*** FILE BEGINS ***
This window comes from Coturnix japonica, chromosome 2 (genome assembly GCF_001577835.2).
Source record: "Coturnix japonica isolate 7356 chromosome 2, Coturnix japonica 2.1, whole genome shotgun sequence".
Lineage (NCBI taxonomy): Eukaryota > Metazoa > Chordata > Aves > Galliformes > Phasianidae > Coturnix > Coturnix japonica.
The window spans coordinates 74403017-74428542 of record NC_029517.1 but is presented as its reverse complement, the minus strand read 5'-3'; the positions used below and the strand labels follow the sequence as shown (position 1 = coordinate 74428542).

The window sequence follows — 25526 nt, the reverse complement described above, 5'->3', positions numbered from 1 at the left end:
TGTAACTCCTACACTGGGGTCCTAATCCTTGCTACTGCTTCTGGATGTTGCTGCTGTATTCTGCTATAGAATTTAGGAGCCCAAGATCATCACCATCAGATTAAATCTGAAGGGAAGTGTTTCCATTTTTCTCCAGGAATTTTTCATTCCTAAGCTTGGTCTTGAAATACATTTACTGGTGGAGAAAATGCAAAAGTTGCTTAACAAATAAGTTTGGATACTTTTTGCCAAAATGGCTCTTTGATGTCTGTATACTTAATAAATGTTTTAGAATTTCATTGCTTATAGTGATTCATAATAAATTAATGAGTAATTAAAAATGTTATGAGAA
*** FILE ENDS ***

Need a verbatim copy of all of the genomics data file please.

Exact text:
This window comes from Coturnix japonica, chromosome 2 (genome assembly GCF_001577835.2).
Source record: "Coturnix japonica isolate 7356 chromosome 2, Coturnix japonica 2.1, whole genome shotgun sequence".
Lineage (NCBI taxonomy): Eukaryota > Metazoa > Chordata > Aves > Galliformes > Phasianidae > Coturnix > Coturnix japonica.
The window spans coordinates 74403017-74428542 of record NC_029517.1 but is presented as its reverse complement, the minus strand read 5'-3'; the positions used below and the strand labels follow the sequence as shown (position 1 = coordinate 74428542).

The window sequence follows — 25526 nt, the reverse complement described above, 5'->3', positions numbered from 1 at the left end:
TGTAACTCCTACACTGGGGTCCTAATCCTTGCTACTGCTTCTGGATGTTGCTGCTGTATTCTGCTATAGAATTTAGGAGCCCAAGATCATCACCATCAGATTAAATCTGAAGGGAAGTGTTTCCATTTTTCTCCAGGAATTTTTCATTCCTAAGCTTGGTCTTGAAATACATTTACTGGTGGAGAAAATGCAAAAGTTGCTTAACAAATAAGTTTGGATACTTTTTGCCAAAATGGCTCTTTGATGTCTGTATACTTAATAAATGTTTTAGAATTTCATTGCTTATAGTGATTCATAATAAATTAATGAGTAATTAAAAATGTTATGAGAA